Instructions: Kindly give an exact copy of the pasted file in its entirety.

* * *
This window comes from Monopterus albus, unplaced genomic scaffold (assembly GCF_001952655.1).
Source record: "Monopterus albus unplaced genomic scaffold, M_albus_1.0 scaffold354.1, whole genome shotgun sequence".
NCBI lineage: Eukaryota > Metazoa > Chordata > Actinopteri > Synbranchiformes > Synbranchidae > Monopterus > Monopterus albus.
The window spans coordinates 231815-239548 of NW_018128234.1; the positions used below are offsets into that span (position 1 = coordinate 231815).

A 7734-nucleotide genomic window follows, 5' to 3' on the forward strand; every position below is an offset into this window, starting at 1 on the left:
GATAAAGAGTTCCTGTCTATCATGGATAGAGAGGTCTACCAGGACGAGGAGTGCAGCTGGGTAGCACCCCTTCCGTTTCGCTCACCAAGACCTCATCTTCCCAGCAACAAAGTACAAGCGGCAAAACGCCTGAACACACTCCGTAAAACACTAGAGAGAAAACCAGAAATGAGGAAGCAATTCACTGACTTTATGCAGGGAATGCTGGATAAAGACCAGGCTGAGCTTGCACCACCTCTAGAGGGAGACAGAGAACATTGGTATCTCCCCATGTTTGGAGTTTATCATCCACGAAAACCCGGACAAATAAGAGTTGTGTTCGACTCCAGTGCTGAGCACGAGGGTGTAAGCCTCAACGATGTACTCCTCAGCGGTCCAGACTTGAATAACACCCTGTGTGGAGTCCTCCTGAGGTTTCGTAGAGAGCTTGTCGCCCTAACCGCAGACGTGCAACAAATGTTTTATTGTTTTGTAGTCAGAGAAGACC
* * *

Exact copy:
This window comes from Monopterus albus, unplaced genomic scaffold (assembly GCF_001952655.1).
Source record: "Monopterus albus unplaced genomic scaffold, M_albus_1.0 scaffold354.1, whole genome shotgun sequence".
NCBI lineage: Eukaryota > Metazoa > Chordata > Actinopteri > Synbranchiformes > Synbranchidae > Monopterus > Monopterus albus.
The window spans coordinates 231815-239548 of NW_018128234.1; the positions used below are offsets into that span (position 1 = coordinate 231815).

A 7734-nucleotide genomic window follows, 5' to 3' on the forward strand; every position below is an offset into this window, starting at 1 on the left:
GATAAAGAGTTCCTGTCTATCATGGATAGAGAGGTCTACCAGGACGAGGAGTGCAGCTGGGTAGCACCCCTTCCGTTTCGCTCACCAAGACCTCATCTTCCCAGCAACAAAGTACAAGCGGCAAAACGCCTGAACACACTCCGTAAAACACTAGAGAGAAAACCAGAAATGAGGAAGCAATTCACTGACTTTATGCAGGGAATGCTGGATAAAGACCAGGCTGAGCTTGCACCACCTCTAGAGGGAGACAGAGAACATTGGTATCTCCCCATGTTTGGAGTTTATCATCCACGAAAACCCGGACAAATAAGAGTTGTGTTCGACTCCAGTGCTGAGCACGAGGGTGTAAGCCTCAACGATGTACTCCTCAGCGGTCCAGACTTGAATAACACCCTGTGTGGAGTCCTCCTGAGGTTTCGTAGAGAGCTTGTCGCCCTAACCGCAGACGTGCAACAAATGTTTTATTGTTTTGTAGTCAGAGAAGACC